At the heart of an enjoyable flight is often top quality in-flight entertainment (IFE) and in recent years, Emirates has proved to be hard to beat. However, just because you are leading the way, does not justify complacency and led by Patrick Brannelly, the airline’s Vice President, Product, Publishing, Digital and Events, Emirates continues to innovate in order to offer the best possible experience for every one of its passengers.
Central to Emirates’ success in the IFE realm is the ‘ice’ entertainment system – a key contributing factor to the airline recently winning the ‘Best Up in the Air Experience’ accolade at FTE Global 2013 – and now Brannelly and his colleagues are aiming to take entertainment and connectivity to the next level.
While Emirates currently offers connectivity via OnAir WiFi on its A380s and select B777s, Brannelly explained to FTE that he hopes to see high-quality, free connectivity rolled out across the board in the medium term.
“I hope it will be within five years,” he said. “People want to be connected, they want to stay connected and they don’t want to think about having to connect,” he said. “You’re seeing that oddly enough in some of the low-cost hotels you just connect – you don’t have to set up, you don’t have to sign in, you just connect. That’s really what people are going to be expecting. There are technological barriers to that and there are also a lot of commercial barriers to the partners that bring connectivity to aircraft with the way their business models are set up, but I think you can almost guarantee in the future this ‘cost per megabyte’ is going to go away because nobody understands it.”
In-flight Wi-Fi: free, high quality or both?
At the moment, Emirates offers connectivity for as little as $2.75 – “about the price of a cup of coffee” in the words of Brannelly – but technology needs to advance in order to make this already “heavily subsidised” service available for free.
“Connectivity to an aircraft flying at 40,000 feet at 500mph through satellites flying in space is an expensive infrastructure, so it’s not a profit centre today,” he explained.
While the connectivity charge is hardly a major source of income for Emirates – uptake among passengers is around 5% at present – implementing this charge is important to preserve the quality of the service. Brannelly said: “If you give it away for free, an awful lot more people will connect and then the service degrades because of the limitations on the infrastructure. You’re already seeing that in some hotels where you can get Internet for free that is pretty poor, but if you want to pay the $20 charge, they will guarantee you a good bit of bandwidth.”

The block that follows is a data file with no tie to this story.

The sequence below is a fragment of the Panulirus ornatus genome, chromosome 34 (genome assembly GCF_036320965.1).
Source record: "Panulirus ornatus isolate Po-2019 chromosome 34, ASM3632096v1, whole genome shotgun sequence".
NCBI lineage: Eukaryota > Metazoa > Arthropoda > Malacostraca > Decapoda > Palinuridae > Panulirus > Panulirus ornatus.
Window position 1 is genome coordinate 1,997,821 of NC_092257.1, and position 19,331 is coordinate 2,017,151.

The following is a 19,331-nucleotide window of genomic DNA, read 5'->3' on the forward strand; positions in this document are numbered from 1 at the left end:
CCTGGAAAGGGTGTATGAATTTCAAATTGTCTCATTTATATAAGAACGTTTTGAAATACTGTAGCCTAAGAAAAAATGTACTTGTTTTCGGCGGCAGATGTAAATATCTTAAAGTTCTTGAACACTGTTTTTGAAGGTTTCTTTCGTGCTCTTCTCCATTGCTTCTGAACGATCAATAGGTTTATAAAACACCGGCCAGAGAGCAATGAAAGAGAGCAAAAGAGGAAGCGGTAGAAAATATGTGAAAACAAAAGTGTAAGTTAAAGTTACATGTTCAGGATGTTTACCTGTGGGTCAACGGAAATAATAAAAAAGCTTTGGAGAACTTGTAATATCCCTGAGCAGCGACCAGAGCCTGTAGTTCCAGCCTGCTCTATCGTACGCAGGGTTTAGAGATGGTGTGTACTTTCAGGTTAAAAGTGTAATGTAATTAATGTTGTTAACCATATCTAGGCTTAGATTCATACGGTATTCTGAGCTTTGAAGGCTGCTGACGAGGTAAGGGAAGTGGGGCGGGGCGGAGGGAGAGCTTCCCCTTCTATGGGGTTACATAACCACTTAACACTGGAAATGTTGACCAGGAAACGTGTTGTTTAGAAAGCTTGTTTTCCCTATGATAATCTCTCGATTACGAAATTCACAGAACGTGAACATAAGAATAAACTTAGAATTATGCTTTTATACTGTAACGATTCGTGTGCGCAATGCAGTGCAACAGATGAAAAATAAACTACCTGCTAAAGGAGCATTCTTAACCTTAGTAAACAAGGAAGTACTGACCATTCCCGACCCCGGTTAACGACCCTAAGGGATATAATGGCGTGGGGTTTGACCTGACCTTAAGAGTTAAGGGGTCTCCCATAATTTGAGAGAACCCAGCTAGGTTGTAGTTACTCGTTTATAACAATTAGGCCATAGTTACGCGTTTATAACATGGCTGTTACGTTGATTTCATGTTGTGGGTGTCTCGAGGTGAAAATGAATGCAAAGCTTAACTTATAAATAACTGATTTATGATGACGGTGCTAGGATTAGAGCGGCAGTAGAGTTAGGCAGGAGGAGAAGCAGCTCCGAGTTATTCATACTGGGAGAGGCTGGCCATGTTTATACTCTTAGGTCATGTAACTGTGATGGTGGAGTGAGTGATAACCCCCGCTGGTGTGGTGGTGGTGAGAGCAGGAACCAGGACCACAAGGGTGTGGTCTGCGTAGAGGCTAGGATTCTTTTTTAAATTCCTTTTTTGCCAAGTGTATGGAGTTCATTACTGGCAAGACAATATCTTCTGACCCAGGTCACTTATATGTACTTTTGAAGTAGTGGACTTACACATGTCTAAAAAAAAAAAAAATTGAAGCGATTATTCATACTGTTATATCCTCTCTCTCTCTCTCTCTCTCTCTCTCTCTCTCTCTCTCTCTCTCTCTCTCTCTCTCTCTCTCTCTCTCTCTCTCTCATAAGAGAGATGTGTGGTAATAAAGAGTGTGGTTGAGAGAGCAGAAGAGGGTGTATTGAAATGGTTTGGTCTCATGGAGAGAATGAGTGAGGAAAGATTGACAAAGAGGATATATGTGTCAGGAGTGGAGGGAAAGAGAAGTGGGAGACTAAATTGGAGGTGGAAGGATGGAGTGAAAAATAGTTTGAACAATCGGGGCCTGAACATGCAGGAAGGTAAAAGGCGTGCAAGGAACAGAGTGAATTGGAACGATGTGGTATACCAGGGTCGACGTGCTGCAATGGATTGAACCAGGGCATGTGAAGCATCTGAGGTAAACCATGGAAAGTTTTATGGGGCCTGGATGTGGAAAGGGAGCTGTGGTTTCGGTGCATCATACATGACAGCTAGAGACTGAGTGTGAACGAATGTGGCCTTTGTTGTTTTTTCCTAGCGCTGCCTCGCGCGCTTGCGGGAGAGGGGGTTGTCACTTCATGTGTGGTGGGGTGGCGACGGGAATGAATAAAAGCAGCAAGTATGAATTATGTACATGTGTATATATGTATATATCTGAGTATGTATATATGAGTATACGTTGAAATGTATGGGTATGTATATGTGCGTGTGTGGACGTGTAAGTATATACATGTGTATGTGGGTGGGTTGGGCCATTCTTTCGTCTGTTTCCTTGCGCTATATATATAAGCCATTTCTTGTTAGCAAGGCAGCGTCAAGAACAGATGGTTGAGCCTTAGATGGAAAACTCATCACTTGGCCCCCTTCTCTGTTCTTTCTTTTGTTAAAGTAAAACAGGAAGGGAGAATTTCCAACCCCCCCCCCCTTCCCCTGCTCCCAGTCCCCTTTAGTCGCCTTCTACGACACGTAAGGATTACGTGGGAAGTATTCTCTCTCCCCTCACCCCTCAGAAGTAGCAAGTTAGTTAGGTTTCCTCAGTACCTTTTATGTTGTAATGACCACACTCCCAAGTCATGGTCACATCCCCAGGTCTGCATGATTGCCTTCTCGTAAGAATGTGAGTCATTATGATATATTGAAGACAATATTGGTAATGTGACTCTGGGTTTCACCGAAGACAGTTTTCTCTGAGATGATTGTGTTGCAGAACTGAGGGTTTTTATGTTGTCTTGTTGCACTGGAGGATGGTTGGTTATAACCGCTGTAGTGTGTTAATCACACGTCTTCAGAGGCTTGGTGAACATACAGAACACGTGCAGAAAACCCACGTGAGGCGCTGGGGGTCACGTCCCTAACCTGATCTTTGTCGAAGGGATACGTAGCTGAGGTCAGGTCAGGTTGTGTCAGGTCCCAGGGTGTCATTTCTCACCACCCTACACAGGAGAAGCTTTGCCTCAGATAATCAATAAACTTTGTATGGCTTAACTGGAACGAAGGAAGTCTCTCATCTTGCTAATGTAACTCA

Rolling out live TV in-flight
In terms of the more traditional entertainment offering, the next thing on Emirates’ agenda is to make live television onboard more widely available. At present, some of the airline’s B777s include four live channels – Sport 24, BBC World News, BBC Arabic and euronews – but Brannelly told FTE that it could be a more expansive and more common feature in the near future.
“It is a technological challenge, as our planes go all over the world,” he said. “Live television in America has been around for more than 10 years with airlines like JetBlue and Virgin America, but it’s a much simpler solution delivering it over a very fixed footprint.
“When you go international over waters it’s a more complex proposition. We’re looking at that. We’ve got a couple of aircraft equipped now and we’re looking at that in great detail to see how that’s performing.”
Seatback IFE vs Personal devices
While adding better connectivity, live television and more features to the seatback IFE system will inevitably help to enhance the passenger experience, does Emirates feel that the trend of passengers bringing their own devices onboard with them is something that they actively need to address? According to Brannelly, the answer is ‘no’, because seatback IFE offers the ultimate entertainment experience, especially on long-haul flights.
He said: “It’s a fact of life people are bringing devices onto planes and sometimes multiple devices. In terms of pushing content to those devices, people have quite a lot of their own content already. Pushing it on the aircraft to those devices is not without technical challenges and complexity, which is why we at Emirates have invested so much in big screens in front of the passenger.
“Even in Economy Class, there’s almost a 13-inch monitor, which is pretty ginormous in terms of viewing angles – you don’t really want to go much bigger than that. That is the most comfortable viewing experience. At the end of the day, simplicity is the key. Getting on to the plane and having great content on a big screen in front of you – a lot of content you didn’t know you wanted to see – is simple. It’s hard to beat simple.”
“You’ve got to get everything right”
The dedication of Brannelly and his employer to improve the in-flight passenger experience through entertainment and connectivity is evident, but he did also offer some words of advice to anyone tempted to think that IFE and connectivity alone hold the key to success.
“It’s important to remember that when you’re running an airline you’ve got to get everything right,” he said. “The crew have to be fantastic, the food has to be fantastic, the wines have to be fantastic, the in-flight entertainment has to be fantastic, the limousine service, the lounges, the airport environment. There are just so many things that are important to get right in the customer journey and the customer experience overall that to be great in one of them and lacking in the others just doesn’t work.”
Clearly, there is lots for an airline to consider, but for those wondering exactly where to start, looking at Emirates as an example of best practice wouldn’t be a bad approach.